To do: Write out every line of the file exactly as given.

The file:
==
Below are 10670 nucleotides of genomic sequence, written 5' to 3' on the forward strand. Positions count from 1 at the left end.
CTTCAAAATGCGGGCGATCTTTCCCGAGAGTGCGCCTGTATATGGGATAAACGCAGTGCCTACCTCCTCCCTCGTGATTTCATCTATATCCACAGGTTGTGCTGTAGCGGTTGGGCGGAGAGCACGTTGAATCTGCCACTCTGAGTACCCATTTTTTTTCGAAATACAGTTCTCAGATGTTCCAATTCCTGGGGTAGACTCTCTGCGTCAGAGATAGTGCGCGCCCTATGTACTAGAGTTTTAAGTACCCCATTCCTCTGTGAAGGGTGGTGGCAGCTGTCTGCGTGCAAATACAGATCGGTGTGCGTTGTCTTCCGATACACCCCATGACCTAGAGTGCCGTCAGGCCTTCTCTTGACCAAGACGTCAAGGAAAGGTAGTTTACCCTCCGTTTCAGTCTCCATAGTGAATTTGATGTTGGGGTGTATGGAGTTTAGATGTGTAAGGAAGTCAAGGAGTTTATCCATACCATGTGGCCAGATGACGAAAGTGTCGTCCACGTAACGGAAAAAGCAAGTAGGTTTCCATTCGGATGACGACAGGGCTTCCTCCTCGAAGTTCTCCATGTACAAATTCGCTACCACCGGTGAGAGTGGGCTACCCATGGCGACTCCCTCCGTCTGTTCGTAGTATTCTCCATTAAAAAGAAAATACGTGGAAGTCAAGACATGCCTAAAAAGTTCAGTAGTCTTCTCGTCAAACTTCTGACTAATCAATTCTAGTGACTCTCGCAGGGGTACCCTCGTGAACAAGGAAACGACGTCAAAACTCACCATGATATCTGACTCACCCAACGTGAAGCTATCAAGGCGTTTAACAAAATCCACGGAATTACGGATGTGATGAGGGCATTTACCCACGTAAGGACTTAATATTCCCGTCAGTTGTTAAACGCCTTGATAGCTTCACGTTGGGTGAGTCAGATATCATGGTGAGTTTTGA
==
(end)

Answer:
Below are 10670 nucleotides of genomic sequence, written 5' to 3' on the forward strand. Positions count from 1 at the left end.
CTTCAAAATGCGGGCGATCTTTCCCGAGAGTGCGCCTGTATATGGGATAAACGCAGTGCCTACCTCCTCCCTCGTGATTTCATCTATATCCACAGGTTGTGCTGTAGCGGTTGGGCGGAGAGCACGTTGAATCTGCCACTCTGAGTACCCATTTTTTTTCGAAATACAGTTCTCAGATGTTCCAATTCCTGGGGTAGACTCTCTGCGTCAGAGATAGTGCGCGCCCTATGTACTAGAGTTTTAAGTACCCCATTCCTCTGTGAAGGGTGGTGGCAGCTGTCTGCGTGCAAATACAGATCGGTGTGCGTTGTCTTCCGATACACCCCATGACCTAGAGTGCCGTCAGGCCTTCTCTTGACCAAGACGTCAAGGAAAGGTAGTTTACCCTCCGTTTCAGTCTCCATAGTGAATTTGATGTTGGGGTGTATGGAGTTTAGATGTGTAAGGAAGTCAAGGAGTTTATCCATACCATGTGGCCAGATGACGAAAGTGTCGTCCACGTAACGGAAAAAGCAAGTAGGTTTCCATTCGGATGACGACAGGGCTTCCTCCTCGAAGTTCTCCATGTACAAATTCGCTACCACCGGTGAGAGTGGGCTACCCATGGCGACTCCCTCCGTCTGTTCGTAGTATTCTCCATTAAAAAGAAAATACGTGGAAGTCAAGACATGCCTAAAAAGTTCAGTAGTCTTCTCGTCAAACTTCTGACTAATCAATTCTAGTGACTCTCGCAGGGGTACCCTCGTGAACAAGGAAACGACGTCAAAACTCACCATGATATCTGACTCACCCAACGTGAAGCTATCAAGGCGTTTAACAAAATCCACGGAATTACGGATGTGATGAGGGCATTTACCCACGTAAGGACTTAATATTCCCGTCAGTTGTTAAACGCCTTGATAGCTTCACGTTGGGTGAGTCAGATATCATGGTGAGTTTTGA